So a good strategy would be to go to their LinkedIn page– unless you got their phone number or their email… Go to their LinkedIn page and send a follow-up message. In this message, include a piece of information that was brought up during the conversation. It can be like a joke, something funny that happened, it could be personal information, it could be some lessons that you learned from the conversation. Then also try to immediately add value to their business. So when you spoke to them in person, you had an outcome for the conference. Hopefully, they also had an outcome of the conference. So what was that outcome for the conference? Is there a way that you can help them achieve that outcome if they didn’t achieve it, or to build on the outcome if they did achieve it at the conference. Offer to add value in some way. So if they mentioned that they were looking for a partner – well, either you can say, “I might be interested in partnering with you” or “I know someone else who is interested in partnering with you. Let me send you his contact information.” Proactively do this; add value to their business. Then for the people that you form a deeper relationship with, you will likely have their phone number or email, so you can do the same thing in that form instead.
Now if you met through the conference and you made some commitment with them – you planned on sending them something, sending them your contact information, sending them someone else’s contact information, a book recommendation, going on their podcast, bringing them on your podcast, any sort of commitment whatsoever – make sure, number one, you’re recording that either in your notepad, or you can record it in the Whova app, but make sure you’re following up on those things are right away. Then obviously, you’re gonna want to implement any lessons you learned from the best ever conference immediately, because that’s when you’re gonna have the most motivation. So if your outcome was to learn how to do some direct mailing campaign, then make sure you do the direct mailing campaign that we could get back to start that pattern.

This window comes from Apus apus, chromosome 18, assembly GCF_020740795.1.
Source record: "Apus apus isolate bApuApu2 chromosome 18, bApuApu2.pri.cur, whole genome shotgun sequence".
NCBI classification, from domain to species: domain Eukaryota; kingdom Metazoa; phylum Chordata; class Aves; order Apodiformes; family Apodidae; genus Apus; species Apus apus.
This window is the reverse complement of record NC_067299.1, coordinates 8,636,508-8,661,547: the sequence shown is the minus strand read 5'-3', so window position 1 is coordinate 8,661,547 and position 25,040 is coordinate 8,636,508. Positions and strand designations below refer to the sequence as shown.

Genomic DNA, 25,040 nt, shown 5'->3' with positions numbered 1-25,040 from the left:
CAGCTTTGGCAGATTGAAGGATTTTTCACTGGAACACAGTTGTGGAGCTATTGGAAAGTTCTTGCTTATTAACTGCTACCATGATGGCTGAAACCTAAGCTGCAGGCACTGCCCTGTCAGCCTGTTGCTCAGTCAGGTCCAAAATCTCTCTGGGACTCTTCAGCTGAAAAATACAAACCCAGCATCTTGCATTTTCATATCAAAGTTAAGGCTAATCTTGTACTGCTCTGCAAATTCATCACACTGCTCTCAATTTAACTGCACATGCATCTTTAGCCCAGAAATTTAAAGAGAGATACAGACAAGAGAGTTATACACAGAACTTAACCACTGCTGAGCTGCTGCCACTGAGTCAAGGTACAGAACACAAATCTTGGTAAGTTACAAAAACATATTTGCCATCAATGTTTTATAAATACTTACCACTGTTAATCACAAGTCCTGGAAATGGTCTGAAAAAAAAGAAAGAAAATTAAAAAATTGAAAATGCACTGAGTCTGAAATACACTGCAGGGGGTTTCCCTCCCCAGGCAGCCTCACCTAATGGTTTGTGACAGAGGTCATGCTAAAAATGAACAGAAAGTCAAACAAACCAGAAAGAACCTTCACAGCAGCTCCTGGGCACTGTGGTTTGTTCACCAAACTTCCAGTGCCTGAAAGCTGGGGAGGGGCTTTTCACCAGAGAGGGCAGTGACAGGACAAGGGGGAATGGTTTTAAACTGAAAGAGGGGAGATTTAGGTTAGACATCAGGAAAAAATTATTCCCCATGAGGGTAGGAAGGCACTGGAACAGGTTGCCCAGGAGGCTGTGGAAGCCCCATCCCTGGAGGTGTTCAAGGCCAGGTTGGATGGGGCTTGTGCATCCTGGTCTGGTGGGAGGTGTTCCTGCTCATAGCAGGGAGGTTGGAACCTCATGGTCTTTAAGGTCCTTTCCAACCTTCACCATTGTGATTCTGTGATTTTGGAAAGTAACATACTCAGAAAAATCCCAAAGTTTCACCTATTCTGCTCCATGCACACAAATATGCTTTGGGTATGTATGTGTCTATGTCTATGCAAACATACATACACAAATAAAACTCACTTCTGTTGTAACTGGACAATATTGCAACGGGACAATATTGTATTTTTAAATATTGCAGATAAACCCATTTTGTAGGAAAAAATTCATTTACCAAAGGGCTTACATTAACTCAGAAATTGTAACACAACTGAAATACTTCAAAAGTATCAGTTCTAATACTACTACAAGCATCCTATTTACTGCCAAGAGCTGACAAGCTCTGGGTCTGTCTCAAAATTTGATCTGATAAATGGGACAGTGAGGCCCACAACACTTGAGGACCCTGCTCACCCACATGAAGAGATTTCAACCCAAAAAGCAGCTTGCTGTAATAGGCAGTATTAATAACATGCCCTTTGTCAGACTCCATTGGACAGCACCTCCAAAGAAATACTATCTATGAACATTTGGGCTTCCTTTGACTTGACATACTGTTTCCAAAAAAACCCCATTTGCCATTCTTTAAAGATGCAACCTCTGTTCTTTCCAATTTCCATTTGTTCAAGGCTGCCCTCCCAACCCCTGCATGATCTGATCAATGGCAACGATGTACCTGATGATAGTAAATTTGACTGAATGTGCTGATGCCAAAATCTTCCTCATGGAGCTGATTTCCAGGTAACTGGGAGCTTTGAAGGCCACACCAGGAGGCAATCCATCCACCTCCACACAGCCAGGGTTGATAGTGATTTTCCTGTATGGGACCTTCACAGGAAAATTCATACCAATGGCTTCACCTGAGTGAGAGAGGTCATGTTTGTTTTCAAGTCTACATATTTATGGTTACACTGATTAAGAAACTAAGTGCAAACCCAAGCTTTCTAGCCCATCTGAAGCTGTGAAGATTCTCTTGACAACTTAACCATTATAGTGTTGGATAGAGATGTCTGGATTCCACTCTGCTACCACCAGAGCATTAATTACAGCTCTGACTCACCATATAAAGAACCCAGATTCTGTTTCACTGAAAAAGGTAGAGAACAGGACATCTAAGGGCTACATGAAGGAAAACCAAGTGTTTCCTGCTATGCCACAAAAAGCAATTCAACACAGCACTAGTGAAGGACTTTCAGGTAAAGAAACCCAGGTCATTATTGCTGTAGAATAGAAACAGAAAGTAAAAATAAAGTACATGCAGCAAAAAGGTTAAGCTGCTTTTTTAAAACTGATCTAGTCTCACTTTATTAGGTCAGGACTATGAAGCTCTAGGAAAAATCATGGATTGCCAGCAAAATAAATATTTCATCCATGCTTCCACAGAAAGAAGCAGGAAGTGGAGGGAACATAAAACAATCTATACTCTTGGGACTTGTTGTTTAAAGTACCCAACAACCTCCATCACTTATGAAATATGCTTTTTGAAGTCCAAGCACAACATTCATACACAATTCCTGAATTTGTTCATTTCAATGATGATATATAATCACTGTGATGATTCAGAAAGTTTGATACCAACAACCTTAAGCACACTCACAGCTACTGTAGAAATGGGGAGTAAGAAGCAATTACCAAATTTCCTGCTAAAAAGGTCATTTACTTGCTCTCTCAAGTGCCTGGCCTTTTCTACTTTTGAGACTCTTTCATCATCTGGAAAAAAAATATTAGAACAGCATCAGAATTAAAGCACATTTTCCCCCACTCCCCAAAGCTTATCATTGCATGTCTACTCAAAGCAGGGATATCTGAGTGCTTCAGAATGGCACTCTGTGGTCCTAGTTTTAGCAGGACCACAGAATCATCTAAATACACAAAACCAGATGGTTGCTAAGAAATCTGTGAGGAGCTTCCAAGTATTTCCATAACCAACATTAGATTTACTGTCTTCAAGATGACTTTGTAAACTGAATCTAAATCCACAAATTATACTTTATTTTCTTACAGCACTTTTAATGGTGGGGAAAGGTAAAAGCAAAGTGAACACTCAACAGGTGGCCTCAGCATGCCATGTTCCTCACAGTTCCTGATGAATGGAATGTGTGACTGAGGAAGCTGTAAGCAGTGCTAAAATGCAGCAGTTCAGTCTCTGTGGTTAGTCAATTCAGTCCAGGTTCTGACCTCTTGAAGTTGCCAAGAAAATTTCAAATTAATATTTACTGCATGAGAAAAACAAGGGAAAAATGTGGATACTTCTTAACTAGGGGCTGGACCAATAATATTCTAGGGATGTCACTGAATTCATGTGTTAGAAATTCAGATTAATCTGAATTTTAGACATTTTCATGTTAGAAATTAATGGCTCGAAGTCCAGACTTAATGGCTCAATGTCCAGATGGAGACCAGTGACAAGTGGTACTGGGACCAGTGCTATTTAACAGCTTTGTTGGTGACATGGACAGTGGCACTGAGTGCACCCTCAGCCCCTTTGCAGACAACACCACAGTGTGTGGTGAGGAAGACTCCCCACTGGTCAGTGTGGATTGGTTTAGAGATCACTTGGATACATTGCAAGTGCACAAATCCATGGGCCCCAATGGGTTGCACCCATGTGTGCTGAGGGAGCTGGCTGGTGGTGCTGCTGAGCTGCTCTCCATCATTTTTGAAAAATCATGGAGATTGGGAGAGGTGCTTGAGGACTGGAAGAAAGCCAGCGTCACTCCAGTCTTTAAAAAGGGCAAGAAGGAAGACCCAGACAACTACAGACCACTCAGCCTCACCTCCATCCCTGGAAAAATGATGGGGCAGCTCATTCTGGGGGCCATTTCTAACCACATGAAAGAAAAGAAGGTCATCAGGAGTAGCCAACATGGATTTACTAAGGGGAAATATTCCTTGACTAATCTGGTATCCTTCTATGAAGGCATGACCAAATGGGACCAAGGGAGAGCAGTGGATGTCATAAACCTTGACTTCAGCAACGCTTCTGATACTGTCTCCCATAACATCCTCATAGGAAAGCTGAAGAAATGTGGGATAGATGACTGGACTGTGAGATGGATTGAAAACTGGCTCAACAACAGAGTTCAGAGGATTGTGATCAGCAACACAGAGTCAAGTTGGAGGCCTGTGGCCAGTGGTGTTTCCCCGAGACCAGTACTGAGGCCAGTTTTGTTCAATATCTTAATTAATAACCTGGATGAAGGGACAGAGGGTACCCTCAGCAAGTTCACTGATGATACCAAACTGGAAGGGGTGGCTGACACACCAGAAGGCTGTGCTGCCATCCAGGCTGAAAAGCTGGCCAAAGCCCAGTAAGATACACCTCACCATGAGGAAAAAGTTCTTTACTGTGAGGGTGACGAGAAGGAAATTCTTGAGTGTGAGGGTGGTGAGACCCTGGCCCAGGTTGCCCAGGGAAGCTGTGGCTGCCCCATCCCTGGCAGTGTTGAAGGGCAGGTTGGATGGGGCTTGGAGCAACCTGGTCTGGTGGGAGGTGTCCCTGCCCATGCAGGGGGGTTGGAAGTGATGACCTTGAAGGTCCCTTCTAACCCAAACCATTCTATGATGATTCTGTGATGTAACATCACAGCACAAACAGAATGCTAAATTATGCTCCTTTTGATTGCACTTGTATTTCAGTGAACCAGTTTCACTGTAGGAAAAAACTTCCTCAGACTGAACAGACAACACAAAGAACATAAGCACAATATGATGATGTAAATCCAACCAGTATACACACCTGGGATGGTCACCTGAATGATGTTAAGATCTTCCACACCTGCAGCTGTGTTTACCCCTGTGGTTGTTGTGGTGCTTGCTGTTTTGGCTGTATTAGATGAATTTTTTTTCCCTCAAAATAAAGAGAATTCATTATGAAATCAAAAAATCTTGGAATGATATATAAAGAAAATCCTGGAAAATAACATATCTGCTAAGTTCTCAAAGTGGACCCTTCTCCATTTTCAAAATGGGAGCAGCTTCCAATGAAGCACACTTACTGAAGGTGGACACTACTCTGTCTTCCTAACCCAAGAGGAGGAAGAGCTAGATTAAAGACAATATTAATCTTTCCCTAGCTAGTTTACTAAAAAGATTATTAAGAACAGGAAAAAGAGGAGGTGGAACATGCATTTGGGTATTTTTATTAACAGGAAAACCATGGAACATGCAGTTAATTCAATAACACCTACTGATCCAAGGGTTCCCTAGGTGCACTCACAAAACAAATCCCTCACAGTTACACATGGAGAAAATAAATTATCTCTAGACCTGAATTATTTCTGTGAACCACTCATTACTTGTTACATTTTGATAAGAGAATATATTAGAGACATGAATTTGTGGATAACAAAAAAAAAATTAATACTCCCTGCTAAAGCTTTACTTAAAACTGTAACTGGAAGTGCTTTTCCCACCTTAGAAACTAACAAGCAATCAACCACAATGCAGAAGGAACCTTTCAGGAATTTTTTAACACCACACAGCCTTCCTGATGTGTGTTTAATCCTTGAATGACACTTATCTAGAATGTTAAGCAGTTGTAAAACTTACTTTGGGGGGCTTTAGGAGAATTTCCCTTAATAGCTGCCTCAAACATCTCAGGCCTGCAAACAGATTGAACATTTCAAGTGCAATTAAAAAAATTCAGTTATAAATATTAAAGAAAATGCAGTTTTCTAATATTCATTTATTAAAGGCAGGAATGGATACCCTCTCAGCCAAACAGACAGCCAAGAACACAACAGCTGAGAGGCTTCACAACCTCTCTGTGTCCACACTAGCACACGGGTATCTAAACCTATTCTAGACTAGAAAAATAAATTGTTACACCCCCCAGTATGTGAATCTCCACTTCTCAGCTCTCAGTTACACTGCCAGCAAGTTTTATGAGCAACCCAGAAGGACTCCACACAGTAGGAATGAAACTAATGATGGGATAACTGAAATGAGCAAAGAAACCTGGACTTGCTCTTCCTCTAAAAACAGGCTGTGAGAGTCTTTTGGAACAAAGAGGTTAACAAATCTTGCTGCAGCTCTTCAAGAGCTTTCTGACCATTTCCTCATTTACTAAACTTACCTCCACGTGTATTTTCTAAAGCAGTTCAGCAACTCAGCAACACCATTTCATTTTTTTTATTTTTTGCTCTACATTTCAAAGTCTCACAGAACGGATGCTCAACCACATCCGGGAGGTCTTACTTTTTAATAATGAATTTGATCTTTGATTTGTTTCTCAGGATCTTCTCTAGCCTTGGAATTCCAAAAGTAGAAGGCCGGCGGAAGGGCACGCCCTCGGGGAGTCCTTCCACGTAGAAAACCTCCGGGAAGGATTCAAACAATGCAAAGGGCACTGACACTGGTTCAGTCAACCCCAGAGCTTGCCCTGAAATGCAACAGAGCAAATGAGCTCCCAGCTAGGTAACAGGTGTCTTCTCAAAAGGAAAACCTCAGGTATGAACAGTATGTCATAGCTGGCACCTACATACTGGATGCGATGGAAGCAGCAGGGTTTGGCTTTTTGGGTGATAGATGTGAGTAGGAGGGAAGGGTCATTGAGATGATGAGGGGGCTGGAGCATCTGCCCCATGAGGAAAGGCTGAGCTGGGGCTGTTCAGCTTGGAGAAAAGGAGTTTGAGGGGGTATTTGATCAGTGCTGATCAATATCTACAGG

Then lastly, take advantage of any discounts that are offered for future conferences. So last year or two years ago – I’m not exactly sure if we still do this, but I’m pretty sure that we do – if you buy your ticket within a certain timeframe after the conference and you attended the conference, you get it at a significant discount. So if you got a lot out of the conference this year, and you plan to come back next year, you might as well buy your ticket right away, because that’s when it will be the most inexpensive.
So that is the apartment syndicator’s guide to the Best Ever conference. You got a lot of these things that can be applied to really any type of investor, any type of real estate professional. I tried to throw in some apartment syndication specific examples, but in reality, this is the approach that can be used at any conference. Maybe minus the Whova app. But I would say that the most important things to do are, number one, make sure you’re prepared with your specific outcome for attending, and the based on the outcome, determine what speakers, presentations you must attend, what booths you must attend, and then what speakers and then what general admission attendees you need to speak with in order to accomplish that goal. I would learn how to use the Whova app, I would also make sure you’re focusing on building one or a few deep relationships each day, and then make sure you’re following up with whatever you committed to doing after the conference and then implementing any lessons you learned immediately that Monday or Tuesday, because that is when you’re going to have the most motivation.
So if you want the written version of what I talked about today– it’s called, “The First Timer’s Guide to the Best Real Estate Investing Ever Conference.” Then the information on the speakers, the schedule, buying a ticket, if you haven’t bought a ticket already, that’s bec20.com. Then the Whova app is just W-H-O-V-A on the App Store. If you buy a ticket, you should be getting an email with instructions on how to download and log in to the Whova app.
That concludes the series on the apartment syndicator’s guide to the Best Ever Conference. In the meantime, until the conference, and until next week’s syndication school, make sure you check out some of the other episodes we have, as well as download some of our free documents at syndicationschool.com. Thank you for listening. I look forward to seeing all of you at the conference. I will talk to you soon.